The soul-body switcheroo involving a therapy cat creates plenty of slapstick humor, and at times perhaps I fear that it’d get to be too much. Thankfully the writers never loses sight of what the movie is about and all the humor fits into the narrative they’re telling. There are so many great moments in this movie but I think the bit when both Joe + 22 are on earth might be my favorites. I love the bit at the barber shop… even the hilarity in that scene consist of deep moments where Joe realizes that perhaps he’s become too self-absorbed and not interested in other people’s lives. It’s these poignant scenes that Pixar is so good at making, filled with life-lessons and wisdom without getting too heavy-handed.

Of course all the characters are delightful. I love all the soul counselors, all named Jerry, voiced by Richard Ayoade, Alice Braga, Wes Studi; and the droll accountant is voiced by Rachel House (whom I love in Taika Waititi movies like Hunt of the Wilderpeople and Thor Ragnarok). As I watch Graham Norton show frequently, it’s fun to hear his voice here which I recognize right away. It’s inspired casting to have him play the character Moonwind who helps lost souls get over their obsessions. Lovely to hear Angela Bassett‘s smooth voice as the sassy Dorothea Williams and that metaphor she told Joe in the end is memorable. Hey I’d love to see a spinoff of her character as a Jazz musician/sax player.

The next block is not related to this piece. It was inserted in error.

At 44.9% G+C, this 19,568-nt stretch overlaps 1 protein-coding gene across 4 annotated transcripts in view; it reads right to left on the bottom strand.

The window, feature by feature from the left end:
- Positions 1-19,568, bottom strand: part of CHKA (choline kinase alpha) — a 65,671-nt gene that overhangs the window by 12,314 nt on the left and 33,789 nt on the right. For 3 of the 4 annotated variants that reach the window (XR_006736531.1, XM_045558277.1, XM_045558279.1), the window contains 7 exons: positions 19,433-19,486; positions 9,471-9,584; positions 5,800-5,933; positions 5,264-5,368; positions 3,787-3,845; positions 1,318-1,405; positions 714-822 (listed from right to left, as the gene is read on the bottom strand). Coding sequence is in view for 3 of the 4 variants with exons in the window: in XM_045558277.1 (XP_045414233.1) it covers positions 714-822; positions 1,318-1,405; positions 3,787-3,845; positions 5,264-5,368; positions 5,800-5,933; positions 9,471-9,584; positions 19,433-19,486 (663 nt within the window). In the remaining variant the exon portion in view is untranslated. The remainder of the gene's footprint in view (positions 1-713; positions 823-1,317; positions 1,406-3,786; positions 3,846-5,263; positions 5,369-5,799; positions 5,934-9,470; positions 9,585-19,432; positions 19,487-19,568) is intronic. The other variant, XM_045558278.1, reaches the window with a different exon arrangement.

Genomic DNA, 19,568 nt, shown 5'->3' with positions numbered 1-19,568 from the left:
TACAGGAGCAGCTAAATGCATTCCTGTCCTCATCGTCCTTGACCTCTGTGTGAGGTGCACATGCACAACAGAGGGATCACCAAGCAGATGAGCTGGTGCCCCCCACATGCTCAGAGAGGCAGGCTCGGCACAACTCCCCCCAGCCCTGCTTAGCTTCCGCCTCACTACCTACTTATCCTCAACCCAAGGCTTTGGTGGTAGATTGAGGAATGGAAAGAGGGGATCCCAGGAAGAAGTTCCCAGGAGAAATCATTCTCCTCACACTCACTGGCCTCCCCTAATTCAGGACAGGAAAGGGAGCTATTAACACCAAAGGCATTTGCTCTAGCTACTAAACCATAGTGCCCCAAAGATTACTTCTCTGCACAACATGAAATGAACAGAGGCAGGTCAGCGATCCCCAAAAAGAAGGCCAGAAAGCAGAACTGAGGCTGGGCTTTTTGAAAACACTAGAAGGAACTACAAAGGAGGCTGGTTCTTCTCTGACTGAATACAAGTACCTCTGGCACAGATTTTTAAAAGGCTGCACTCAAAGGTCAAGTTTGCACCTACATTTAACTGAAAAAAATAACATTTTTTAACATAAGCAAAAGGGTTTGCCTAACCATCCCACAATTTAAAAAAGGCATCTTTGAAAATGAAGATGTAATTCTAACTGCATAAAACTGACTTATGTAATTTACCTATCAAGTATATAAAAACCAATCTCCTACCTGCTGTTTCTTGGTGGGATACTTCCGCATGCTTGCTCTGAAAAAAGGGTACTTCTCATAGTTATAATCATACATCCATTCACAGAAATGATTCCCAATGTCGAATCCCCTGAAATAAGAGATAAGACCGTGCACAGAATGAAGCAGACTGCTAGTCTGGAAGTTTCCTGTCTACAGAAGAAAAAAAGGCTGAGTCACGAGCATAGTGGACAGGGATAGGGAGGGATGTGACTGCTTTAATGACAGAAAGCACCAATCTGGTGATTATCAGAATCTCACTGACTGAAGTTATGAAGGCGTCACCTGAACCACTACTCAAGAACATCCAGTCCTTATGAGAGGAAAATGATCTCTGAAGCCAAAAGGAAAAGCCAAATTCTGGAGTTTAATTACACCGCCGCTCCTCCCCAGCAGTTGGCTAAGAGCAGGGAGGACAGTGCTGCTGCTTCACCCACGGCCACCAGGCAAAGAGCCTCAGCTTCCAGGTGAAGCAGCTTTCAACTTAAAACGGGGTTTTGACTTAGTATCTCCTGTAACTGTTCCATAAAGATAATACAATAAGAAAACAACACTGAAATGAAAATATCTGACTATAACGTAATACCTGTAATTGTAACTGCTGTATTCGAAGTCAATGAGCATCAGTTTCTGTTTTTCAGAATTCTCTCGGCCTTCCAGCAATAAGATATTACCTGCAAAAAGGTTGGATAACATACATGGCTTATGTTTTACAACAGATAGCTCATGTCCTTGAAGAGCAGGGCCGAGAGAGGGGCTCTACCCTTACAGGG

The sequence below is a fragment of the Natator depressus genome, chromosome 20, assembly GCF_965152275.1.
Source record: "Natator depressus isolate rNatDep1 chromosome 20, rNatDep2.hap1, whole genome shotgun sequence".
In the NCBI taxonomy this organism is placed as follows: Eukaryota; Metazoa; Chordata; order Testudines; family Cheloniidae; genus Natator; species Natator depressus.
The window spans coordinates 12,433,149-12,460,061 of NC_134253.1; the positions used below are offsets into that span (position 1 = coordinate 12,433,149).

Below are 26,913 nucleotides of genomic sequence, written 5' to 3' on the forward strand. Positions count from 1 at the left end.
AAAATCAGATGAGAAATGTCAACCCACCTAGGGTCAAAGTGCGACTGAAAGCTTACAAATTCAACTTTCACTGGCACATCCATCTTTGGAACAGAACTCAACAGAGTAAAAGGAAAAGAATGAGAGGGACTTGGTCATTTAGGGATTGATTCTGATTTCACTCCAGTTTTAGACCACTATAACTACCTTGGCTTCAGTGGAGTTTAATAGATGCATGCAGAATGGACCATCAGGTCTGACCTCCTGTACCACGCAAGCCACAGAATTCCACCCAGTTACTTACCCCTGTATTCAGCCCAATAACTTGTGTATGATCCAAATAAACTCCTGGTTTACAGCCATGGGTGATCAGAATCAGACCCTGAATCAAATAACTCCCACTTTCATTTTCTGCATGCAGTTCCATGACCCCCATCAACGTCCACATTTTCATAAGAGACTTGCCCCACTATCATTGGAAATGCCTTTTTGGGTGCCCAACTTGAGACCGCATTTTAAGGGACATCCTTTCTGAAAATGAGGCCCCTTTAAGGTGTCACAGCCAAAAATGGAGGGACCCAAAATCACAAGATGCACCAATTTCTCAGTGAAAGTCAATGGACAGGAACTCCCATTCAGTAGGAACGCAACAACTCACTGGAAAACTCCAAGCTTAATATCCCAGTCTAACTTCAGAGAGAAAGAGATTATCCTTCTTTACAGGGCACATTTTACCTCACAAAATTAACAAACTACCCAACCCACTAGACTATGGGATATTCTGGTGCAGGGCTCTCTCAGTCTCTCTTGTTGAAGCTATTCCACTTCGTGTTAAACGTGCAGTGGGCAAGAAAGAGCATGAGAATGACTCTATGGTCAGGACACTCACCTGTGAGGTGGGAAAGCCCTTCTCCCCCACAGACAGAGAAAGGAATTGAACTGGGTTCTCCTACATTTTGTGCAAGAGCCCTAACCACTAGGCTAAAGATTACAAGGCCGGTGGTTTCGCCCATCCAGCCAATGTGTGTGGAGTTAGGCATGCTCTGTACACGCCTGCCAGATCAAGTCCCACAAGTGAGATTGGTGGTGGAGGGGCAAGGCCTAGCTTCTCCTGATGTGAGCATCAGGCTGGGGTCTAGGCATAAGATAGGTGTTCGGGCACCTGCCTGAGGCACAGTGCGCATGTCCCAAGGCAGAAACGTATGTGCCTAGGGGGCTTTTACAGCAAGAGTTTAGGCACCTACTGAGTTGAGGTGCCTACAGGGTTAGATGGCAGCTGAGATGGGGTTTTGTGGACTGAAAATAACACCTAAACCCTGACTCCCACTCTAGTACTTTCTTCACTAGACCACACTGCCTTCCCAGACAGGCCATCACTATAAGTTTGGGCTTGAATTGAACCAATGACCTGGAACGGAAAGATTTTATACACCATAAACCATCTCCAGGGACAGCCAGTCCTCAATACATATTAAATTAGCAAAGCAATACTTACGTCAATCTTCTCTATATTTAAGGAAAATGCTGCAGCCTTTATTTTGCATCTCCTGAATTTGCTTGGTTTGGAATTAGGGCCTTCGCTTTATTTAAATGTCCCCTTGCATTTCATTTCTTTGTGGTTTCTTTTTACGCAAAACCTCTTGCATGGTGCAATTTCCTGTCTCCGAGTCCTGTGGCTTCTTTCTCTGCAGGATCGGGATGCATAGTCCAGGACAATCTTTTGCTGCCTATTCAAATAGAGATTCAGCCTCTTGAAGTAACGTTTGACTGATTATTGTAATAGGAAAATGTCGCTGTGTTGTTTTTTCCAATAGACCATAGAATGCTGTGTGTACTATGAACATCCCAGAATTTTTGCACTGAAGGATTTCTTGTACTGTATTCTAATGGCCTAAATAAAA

Of course, the fact that the protagonist loves Jazz, the music is absolutely fantastic. I love that the fingers playing the piano actually play the keys correctly, courtesy of real-life musician, Jon Batiste, who composed and also performed some of the songs. The movie also included musicians Herbie Hancock, Daveed Diggs and Ahmir-Khalib Thompson aka Questlove. I actually wish Jamie Foxx would actually sing in this movie as he too has a wonderful voice!

Per IMDb, Docter revealed that once the filmmakers settled on the main character being a jazz musician, they chose to make the character African-American. So Joe is the first black main protagonist of a Pixar movie that serves as a fitting tribute to Jazz music as well. What a brilliant title too, a soulful film both thematically and in terms of the music genre. I’m glad Pixar once again comes up with a fresh concept. This one is perhaps most similar to Inside Out which also gives an imaginative insight into humanity in the most delightful way. It’s fitting that it’s released on Christmas day, as it celebrates the humanity of us all and what a gift life truly is, even in a year like 2020.

4.5/5 stars


Have you seen SOUL? Well, what did you think?

FlixChatter Review: HOSTILES (2017)